In South Africa, Families Are Throwing In a Load of Laundry and Picking Up a Book

At the Libromat, parents learn to read and share books with their children during the spin and dry cycles.
Nandipha Matyana, a participant in the Libromat pilot program in Cape Town, South Africa, shares a book with friends. (Photo: Stephen Coetzee)
Jan 1, 2016· 2 MIN READ
Rebecca L. Weber covers social justice, the arts, the environment, and more for The New York Times, CNN, Dwell, and many others. She lives in Cape Town, South Africa.

Thirty-eight-year-old Nandipha Matyana works two days a month cleaning houses, but like more than a third of the population living in Khayelitsha, one of the vast, poor townships in Cape Town, South Africa, she faces chronic underemployment. With four children, she says she used to spend more than an hour a day washing laundry by hand.

That changed earlier this year when Libromat launched in her neighborhood nursery school to tackle two seemingly disconnected domestic challenges: improving early childhood literacy rates and getting the laundry done. Through the program, parents bring in their family’s dirty clothes and share books with their children during the spin and dry cycles.

The average load of laundry costs about $1, emancipating to those South Africans who on average spend seven to nine hours per week washing clothes, the equivalent of more than 15 twenty-four-hour shifts every year.

Though there are challenges with balancing domestic chores and taking care of family, the Libromat isn’t a carrot stick to get parents to read. For Matyana and others, the big pull was the promise of learning how to teach their children more effectively and receiving a certificate of course completion.

“I wanted to learn to teach my own child. It gave me a change of mind-set,” she says. “I read with them, I accommodate them.”

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The pilot program, with some 30 families meeting weekly, was a success.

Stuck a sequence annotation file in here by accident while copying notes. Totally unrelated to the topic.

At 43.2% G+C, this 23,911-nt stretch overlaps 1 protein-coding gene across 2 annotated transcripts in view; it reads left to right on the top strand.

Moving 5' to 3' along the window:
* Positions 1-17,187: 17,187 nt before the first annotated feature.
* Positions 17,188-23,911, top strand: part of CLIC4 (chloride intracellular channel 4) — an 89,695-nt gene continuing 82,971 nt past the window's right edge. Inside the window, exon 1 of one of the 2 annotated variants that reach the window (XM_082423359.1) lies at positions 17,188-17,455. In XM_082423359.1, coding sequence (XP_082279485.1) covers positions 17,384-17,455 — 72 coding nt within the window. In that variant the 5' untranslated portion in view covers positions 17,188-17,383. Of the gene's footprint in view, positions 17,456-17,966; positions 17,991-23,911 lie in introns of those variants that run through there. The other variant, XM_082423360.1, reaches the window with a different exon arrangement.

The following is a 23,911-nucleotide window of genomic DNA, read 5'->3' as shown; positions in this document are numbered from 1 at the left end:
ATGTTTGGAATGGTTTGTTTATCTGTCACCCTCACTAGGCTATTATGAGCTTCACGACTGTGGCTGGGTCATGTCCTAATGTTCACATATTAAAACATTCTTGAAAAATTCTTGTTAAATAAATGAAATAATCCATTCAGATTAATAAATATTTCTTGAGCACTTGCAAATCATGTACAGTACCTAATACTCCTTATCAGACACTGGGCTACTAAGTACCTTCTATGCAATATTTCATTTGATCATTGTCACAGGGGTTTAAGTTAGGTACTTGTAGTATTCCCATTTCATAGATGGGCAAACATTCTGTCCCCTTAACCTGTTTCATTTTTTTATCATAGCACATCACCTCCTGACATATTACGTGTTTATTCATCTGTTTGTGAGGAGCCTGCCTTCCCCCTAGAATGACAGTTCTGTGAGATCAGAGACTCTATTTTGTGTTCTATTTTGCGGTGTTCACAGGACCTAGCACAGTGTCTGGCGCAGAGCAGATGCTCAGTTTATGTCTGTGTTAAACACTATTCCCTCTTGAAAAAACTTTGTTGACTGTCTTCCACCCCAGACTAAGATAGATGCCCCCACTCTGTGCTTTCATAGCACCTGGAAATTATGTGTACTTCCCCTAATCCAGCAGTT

During the initial session, children had a hard time settling down, and some adults were nervous about what was expected of them. The Libromat takes an “interactive book sharing” approach by focusing on picture books with few words. Adults point to images and ask questions to engage their kids.

“It’s not about words on a page. They’re entering a discussion about a picture on the page,” says Nicholas Dowdall, one of the educators on the Libromat team. “It’s pointing and naming and asking questions. Literacy is not a requirement. You don’t need to be able to read.”

Improvement in vocabulary, comprehension, attention, and concentration appeared almost immediately among the young learners. For practice, families took books home, where many of the children initiated reading time.

By the second and third sessions, everyone seemed more relaxed. Children were engaged rather than fidgety when the books came out, and the adults—including those with little to no literacy skills themselves—demonstrated more confidence.

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As early as January 2016, Libromat plans to build and open a dedicated building with a lending library and washing machines and dryers in the immediate area, and it hopes to expand soon thereafter. It would like to scale across the country as well as internationally.

A private donation of $200,000 will fund initial building, materials, and staff costs. Economic stability is top of mind, with a goal of laundry revenue covering operating costs within six months.

“It’s much better to build a child than to repair an adult,” says Mhlangabezi Masizana, the director of Thokozani Youth Centre, which hosted the initial pilot. “We’re finding new ways to involve parents.”

Early childhood literacy has long been shown to significantly impact development and school achievement, but these studies have traditionally been done in North America and Europe. New South African research in the same community shows that giving parents the necessary confidence, tools, and quality picture books has outcomes that mirror those in the developed world.

Libromat’s initial offerings focus on young children between one and three years old, with more sophisticated programs dealing with narrative and emotions for slightly older kids in the works. Family numeracy and other high-quality education programs will follow.

In the meantime, Matyana is happy her six-year-old daughter will enter school in January with some basic literacy skills. They will continue together in their new routine of spending at least as much time reading together as doing the laundry.